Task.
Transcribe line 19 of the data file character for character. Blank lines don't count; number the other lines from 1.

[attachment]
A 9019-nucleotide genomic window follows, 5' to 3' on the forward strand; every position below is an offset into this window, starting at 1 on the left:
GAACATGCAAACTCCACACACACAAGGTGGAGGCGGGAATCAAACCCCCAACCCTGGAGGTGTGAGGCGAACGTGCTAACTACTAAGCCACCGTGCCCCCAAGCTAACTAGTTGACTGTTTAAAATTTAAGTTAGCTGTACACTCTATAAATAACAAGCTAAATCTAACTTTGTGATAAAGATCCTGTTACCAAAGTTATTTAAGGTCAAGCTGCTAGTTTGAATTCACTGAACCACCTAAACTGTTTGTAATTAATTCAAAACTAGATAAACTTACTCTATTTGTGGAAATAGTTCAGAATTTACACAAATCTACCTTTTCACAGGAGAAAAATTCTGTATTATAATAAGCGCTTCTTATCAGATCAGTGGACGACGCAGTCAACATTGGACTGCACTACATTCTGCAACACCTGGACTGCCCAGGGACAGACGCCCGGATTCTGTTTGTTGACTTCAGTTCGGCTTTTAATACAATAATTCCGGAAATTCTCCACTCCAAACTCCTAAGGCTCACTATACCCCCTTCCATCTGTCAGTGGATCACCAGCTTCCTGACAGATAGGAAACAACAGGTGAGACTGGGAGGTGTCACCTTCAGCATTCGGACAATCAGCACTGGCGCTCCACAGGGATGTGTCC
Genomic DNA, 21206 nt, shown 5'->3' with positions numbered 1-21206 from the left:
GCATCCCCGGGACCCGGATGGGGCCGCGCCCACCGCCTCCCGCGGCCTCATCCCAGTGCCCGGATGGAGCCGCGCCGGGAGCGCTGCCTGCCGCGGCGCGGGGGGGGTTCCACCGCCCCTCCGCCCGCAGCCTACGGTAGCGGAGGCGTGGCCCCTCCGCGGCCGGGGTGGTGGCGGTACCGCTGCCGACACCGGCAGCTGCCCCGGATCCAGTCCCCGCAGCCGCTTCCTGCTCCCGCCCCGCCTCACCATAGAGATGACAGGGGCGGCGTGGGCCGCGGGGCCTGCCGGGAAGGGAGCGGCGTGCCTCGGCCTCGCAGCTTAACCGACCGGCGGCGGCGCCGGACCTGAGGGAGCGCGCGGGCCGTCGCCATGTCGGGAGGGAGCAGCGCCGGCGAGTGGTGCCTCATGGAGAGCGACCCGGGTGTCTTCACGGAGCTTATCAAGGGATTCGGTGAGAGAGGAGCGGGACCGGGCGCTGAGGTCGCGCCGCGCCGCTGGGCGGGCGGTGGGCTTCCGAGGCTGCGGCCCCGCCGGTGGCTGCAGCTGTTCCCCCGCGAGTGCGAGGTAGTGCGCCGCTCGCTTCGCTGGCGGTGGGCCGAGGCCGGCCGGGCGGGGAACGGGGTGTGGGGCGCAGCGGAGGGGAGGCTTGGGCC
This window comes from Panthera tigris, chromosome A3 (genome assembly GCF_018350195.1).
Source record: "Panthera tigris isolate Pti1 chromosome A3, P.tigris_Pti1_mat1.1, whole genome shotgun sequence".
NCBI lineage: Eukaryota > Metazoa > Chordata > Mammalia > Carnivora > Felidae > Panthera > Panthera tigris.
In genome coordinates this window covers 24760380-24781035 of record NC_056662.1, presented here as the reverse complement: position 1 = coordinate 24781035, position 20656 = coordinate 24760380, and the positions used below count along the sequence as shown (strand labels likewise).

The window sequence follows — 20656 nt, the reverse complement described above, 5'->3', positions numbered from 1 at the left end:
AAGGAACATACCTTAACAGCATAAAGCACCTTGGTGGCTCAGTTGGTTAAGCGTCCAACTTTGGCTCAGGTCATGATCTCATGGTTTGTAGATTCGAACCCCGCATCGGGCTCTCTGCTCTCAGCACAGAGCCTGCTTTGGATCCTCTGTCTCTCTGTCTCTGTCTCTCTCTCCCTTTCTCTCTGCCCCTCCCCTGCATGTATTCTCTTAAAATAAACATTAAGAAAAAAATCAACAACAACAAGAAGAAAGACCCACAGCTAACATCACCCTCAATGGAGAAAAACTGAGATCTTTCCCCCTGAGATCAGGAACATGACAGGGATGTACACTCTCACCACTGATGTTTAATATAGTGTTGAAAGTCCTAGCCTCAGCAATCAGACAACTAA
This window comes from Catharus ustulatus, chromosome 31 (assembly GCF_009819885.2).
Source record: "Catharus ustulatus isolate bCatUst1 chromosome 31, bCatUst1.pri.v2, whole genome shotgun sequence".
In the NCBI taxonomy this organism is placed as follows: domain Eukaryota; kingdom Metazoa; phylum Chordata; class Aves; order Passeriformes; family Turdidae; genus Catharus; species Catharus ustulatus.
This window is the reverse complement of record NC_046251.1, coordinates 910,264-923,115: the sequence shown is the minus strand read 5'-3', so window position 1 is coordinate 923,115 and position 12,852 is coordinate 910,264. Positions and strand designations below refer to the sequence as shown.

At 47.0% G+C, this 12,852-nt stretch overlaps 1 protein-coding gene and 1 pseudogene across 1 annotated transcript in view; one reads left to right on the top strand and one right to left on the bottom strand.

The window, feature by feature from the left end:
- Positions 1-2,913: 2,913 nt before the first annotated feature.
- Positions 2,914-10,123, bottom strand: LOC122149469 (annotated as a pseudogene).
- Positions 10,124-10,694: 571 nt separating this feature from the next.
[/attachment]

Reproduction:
- Positions 10,124-10,694: 571 nt separating this feature from the next.